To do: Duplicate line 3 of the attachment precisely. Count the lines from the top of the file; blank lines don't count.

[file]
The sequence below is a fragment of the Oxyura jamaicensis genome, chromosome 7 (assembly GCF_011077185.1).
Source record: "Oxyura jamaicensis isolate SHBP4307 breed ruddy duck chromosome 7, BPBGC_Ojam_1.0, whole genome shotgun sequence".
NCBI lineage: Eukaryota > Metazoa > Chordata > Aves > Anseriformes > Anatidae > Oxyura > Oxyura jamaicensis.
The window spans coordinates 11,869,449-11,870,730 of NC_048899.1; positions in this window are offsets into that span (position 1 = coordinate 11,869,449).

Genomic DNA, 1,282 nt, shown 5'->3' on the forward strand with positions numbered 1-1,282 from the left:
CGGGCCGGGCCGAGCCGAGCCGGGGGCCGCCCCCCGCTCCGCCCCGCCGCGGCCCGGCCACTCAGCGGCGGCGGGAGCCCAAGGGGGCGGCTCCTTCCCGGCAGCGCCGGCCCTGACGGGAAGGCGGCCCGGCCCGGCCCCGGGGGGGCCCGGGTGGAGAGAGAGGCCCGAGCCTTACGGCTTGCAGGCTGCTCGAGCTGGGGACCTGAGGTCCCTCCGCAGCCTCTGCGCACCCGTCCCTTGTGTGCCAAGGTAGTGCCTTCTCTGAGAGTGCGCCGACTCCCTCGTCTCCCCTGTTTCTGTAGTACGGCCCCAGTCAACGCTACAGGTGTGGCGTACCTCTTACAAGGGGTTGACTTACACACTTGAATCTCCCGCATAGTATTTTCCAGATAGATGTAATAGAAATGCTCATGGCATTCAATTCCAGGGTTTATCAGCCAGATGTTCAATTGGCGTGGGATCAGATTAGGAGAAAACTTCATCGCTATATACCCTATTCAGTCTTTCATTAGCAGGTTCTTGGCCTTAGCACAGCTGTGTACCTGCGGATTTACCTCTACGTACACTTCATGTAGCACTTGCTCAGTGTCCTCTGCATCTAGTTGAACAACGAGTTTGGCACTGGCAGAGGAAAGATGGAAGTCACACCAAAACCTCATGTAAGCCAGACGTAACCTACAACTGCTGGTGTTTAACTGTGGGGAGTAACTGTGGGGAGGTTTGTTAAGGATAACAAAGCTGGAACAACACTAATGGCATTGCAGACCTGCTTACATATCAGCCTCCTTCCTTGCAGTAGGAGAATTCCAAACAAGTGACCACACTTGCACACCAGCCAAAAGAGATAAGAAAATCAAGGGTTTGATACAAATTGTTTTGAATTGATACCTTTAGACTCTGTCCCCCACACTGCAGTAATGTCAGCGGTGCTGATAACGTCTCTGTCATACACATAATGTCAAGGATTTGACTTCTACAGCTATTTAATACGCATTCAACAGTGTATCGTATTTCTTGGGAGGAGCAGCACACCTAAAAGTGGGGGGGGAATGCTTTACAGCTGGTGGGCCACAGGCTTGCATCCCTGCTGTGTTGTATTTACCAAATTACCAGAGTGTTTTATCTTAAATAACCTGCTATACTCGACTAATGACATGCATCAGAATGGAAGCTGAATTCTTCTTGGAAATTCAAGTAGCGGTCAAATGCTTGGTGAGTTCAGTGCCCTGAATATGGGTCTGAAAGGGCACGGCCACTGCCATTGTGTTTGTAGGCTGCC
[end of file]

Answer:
NCBI lineage: Eukaryota > Metazoa > Chordata > Aves > Anseriformes > Anatidae > Oxyura > Oxyura jamaicensis.